Heeeeeeeeey I drove eight hours down to La Jolla last Sunday to see the American stage premiere of Disney’s The Hunchback of Notre Dame and a bunch of people have asked me about it so I wrote this here blog post at 4:00 AM hooray.
This isn’t exactly a review, per se; more some semi-organized, tenuously-coherent thoughts about the show and the changes that have been made in this version. I’m coming at this as a huge fan of Disney’s various incarnations of Hunchback (the amount of collectibles I bought when the movie came out, you guys; you don’t even know). I have been especially obsessed with the 1999 German production ever since it first premiered and I had the CD shipped overseas to me, which was still a moderately fancy and difficult thing to do back then in the early, Wild West days of the interwebs. Man, I remember tracking down a plain-text version of the James Lapine script on a Geocities site and feeling like some kind of ninja superhero. Anyway. Literally been waiting half my life for this show to come to the US (as I tearfully told head of Disney Theatrical Tom Schumacher after the show, like a crazy person). So let’s get to the dissection!
(Oh, like, big ol’ spoilers and stuff. Obviously.)
Doing away with the idea of the gargoyles as specific characters. This is a dark adaptation — darker even, in some ways, than the German production — and very much grounded in reality. Three people bopping around in gargoyle costumes would have been seriously out of place. I about peed with glee when I opened my program to find that “A Guy Like You” had been cut. The ensemble standing in as the multitudinous voices of Quasi’s various stone and metal companions worked just as well as having Victor, Hugo, and Laverne (or Charles, Loni, and Antoine, depending on your version of choice) around.
“Hellfire” Minimal staging. No crazy effects. Nothing but Patrick Page’s tour-de-force Frollo, the orchestra, the massive freaking wall of sound provided by SACRA/PROFANA, and a big ol’ cross in the background. When the lights bumped to red while the last few bars blasted through the theatre, I legitimately almost passed out. Hands-down the most satisfying experience I’ve ever had watching a musical. And Lord knows I have watched A LOT of musicals.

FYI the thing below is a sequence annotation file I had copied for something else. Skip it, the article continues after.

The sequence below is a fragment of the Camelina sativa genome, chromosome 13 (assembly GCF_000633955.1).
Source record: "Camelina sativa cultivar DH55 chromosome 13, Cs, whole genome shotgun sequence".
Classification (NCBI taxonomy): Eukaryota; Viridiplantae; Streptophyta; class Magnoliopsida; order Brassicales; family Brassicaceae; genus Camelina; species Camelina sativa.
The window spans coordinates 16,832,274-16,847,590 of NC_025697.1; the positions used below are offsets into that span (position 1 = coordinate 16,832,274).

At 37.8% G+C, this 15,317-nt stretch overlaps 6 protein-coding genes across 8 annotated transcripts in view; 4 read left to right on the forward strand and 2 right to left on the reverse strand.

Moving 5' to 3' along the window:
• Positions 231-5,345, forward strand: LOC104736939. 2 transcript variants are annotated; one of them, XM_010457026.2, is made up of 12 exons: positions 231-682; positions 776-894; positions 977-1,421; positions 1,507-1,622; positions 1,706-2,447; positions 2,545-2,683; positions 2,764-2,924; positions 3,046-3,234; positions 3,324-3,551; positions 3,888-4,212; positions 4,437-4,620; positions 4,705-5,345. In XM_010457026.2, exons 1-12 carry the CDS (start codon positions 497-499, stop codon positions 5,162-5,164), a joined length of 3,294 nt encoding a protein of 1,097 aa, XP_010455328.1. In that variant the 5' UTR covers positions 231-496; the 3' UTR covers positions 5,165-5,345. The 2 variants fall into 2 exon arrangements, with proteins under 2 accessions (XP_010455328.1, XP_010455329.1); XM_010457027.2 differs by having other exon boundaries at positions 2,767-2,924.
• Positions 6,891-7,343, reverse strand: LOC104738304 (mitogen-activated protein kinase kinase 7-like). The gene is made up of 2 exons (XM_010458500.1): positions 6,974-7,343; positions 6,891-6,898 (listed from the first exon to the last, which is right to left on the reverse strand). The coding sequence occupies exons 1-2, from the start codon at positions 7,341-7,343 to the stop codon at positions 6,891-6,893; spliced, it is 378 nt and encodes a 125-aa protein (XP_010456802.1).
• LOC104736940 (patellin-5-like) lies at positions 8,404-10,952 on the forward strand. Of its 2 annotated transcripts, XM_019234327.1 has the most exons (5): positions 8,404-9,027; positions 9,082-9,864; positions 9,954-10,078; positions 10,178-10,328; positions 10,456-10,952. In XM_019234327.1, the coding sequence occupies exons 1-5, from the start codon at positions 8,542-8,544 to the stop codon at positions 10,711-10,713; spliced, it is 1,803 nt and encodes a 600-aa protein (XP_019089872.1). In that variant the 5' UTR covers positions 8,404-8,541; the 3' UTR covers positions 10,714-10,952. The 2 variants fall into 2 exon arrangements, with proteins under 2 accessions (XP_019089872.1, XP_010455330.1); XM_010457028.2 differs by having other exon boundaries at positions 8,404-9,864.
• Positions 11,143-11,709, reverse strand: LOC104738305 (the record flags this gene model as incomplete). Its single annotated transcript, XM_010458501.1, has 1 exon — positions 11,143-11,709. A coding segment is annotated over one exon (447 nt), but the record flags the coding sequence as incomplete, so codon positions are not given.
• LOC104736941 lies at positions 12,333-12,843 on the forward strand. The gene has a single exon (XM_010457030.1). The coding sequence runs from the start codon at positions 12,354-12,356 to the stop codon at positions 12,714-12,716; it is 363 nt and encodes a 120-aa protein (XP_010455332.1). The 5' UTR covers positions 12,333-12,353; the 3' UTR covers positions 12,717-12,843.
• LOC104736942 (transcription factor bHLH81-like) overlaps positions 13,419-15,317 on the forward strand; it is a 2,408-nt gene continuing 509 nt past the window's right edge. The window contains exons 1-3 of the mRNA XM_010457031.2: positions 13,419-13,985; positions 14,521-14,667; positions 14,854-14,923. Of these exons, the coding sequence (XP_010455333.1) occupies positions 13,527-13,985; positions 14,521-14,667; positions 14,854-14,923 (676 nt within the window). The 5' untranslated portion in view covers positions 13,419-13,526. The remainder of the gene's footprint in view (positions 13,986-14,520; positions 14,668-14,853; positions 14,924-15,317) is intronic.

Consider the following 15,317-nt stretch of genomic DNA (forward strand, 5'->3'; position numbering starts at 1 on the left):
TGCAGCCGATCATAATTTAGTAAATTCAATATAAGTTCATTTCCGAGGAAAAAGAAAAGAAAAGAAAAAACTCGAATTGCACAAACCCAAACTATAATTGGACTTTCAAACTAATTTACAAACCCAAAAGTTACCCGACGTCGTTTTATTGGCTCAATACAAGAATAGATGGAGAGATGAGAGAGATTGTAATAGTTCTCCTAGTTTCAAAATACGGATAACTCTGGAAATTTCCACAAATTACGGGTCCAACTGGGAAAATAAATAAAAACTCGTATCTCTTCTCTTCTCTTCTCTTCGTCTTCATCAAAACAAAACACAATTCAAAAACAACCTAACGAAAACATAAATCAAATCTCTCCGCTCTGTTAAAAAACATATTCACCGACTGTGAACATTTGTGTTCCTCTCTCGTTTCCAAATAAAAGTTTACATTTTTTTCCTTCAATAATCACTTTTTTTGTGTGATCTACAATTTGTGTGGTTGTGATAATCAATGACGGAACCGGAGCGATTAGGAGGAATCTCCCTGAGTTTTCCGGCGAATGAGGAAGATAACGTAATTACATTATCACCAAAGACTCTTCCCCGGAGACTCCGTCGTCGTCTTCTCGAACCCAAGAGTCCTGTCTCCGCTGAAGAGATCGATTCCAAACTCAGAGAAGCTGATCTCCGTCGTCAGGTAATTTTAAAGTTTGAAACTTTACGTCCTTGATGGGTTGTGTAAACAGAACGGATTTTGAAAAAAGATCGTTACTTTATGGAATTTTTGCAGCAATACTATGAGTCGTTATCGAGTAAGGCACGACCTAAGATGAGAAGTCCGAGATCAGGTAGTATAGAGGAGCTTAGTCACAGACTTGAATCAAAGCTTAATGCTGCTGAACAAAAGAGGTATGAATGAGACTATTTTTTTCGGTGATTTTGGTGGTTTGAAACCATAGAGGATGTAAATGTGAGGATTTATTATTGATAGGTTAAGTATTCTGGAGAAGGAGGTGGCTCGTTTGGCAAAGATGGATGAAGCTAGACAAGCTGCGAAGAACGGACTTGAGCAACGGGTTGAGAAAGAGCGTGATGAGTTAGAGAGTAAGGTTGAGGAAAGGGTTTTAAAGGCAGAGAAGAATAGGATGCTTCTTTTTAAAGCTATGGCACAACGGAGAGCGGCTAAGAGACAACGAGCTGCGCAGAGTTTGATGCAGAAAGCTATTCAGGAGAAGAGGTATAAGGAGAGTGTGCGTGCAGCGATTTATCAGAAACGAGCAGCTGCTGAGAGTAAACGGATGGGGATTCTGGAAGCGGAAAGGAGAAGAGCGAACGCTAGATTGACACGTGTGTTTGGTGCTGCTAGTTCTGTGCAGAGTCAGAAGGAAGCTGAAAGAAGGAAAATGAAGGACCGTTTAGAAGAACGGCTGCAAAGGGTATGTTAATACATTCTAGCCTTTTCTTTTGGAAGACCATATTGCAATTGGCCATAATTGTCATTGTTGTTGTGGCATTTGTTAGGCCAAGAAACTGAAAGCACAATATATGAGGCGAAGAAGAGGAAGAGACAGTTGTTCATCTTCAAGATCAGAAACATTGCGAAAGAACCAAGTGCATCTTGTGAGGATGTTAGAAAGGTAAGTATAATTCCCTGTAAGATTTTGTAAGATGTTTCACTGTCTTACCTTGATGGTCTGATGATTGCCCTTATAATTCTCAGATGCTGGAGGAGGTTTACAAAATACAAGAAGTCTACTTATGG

The set. If I had to make one quibble — one solitary gripe — it’s that I wish it provided a wee bit more opportunity for Quasimodo to explore vertical space. Right now he can go up and down on the sides, but…I don’t know, I’m not a set designer, but something’s missing. It’s especially clear in “Out There” that Quasi needs more places to play; it would give the number the energy boost I think it’s currently lacking. But that’s a note for the next production, probably.
The thirty-two person on-stage choir. I honestly can’t even talk about it. So amazing. So rich. Everything this incredible score deserves.
The overall tone and emotional core of the show. This is such an affecting piece, and that all comes down to Disney giving it free-rein to be mature and adult and explore its characters and content in ways heretofore thought too risky. It’s a gamble that absolutely pays off, as I think that by the time this makes it to Broadway, it has the potential to be the first show with actual artistic integrity that Disney has produced in years. (No tea no shade, Disney, you know I love you.)
The ending. Thank you, production team. Thank you, thank you, thank you for keeping the German ending. And while I have some qualms with all the unnecessary extra stuff that’s been pulled in from the novel in other places in the script, the addition of “There lies all that I have ever loved” destroyed me. I’m getting weepy typing it. Ugh. All the feelings. I think response has been and will continue to be mixed in regards to the Quasi-ing of the cast at the end, but personally, I liked it. We are all both monsters and men.
WHAT KIND OF WORKS